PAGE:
Iran: Can use ‘influence’ over Taliban for India | India News


NEW DELHI: Iran has admitted to having “influence” on the Taliban in Afghanistan, and offered to “use” that influence for India. As Iranian foreign minister Javad Zarif meets the Indian leadership for bilateral talks as well as address the Raisina Dialogue, Tehran’s connections with the Taliban are coming out of the closet.

Last week, an Iranian delegation met the Taliban in Tehran, though high-level Iranian sources say the first meeting was held in Moscow. “We have some influence on the Taliban, but we generally use it on behalf of the Afghan government. We’re happy to use it for India too,” they said.

India is not likely to accept any such offer. In the past 17 years, India has built some contacts, though no one is certain how broad or deep they may be. In any case, India remains squarely on the side of the Kabul government. So any “contacts” with the Taliban is necessarily covert, sources said.

A Washington “leak” that the Trump administration might reduce its Afghanistan footprint by as many as 7,000 fighters has resurrected regional manoeuvres with the Taliban for a possible post-US situation.

The US has opened direct talks with the Taliban, the fourth round of which will be held in Qatar on Wednesday. According to reports, the US acquiesced to the Taliban’s demand to hold the talks in Qatar refusing to go to Riyadh as was originally planned. Reports say a draft agreement includes a phased withdrawal of US troops while keeping a civilian footprint in the country. Others say the US might restrict itself to a counter-terrorism role, keeping main urban centres away from the Taliban. But there is no clarity on the issue at all yet, only a lot of jostling by neighbouring powers.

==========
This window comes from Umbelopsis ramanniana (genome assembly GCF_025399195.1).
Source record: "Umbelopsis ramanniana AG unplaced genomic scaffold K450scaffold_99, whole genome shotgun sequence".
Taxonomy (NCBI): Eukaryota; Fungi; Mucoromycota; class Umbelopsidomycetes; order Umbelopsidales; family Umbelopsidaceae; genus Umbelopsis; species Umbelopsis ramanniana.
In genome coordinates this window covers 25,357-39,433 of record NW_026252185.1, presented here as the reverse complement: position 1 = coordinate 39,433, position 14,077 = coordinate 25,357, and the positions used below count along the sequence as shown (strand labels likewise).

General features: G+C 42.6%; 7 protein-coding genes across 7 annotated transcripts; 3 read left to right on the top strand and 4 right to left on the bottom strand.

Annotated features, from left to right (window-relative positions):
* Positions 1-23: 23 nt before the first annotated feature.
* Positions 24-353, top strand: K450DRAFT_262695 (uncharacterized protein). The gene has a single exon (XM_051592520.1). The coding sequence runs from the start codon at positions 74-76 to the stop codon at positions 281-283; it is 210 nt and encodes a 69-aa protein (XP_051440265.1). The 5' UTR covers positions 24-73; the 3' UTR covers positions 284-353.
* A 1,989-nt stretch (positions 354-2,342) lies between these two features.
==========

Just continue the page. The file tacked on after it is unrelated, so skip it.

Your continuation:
Iranian sources, on the other hand, say the “deal” under discussion, has brought the old group of countries — Saudi Arabia, UAE and Pakistan back together, countries that had supported the Taliban government in the first place. The US envoy, Zalmay Khalilzad too has a long history of negotiating with the Taliban in the 1990s, working for US oil interests then. Media reports from Pakistan say the UAE and Saudi Arabia have given financial assistance to Pakistan to incentivise Islamabad to bring the Taliban to the negotiating table.

The Afghan NSA, Hamdullah Mohib, who was in Delhi for talks with Indian officials last week was dismissive about the efficacy of the peace negotiations under way. He represented the Afghan government at a recent meeting with the UAE, Saudi Arabia and US in Abu Dhabi late December. But despite the demand for the Afghan government to join the talks, the Taliban have refused to have them at the table.

For the Afghan government, the Taliban talks are a “hurried” affair, believing that there are different views within the US on this.

Iran and Afghanistan government share one belief which they have shared with the Indian government — that a Taliban-dominated Afghanistan would be a security threat for India and Iran but “would be an existential threat for Pakistan.”

That is not how Pakistan sees its situation, instead believing it is on the cusp of a second victory against a superpower.

But India is now engaging everyone in this evolving situation. The government held talks with Zamir Kabulov, the Russian special envoy. In the coming days its expected to engage the US special envoy Zalmay Khalilzad on the issue.


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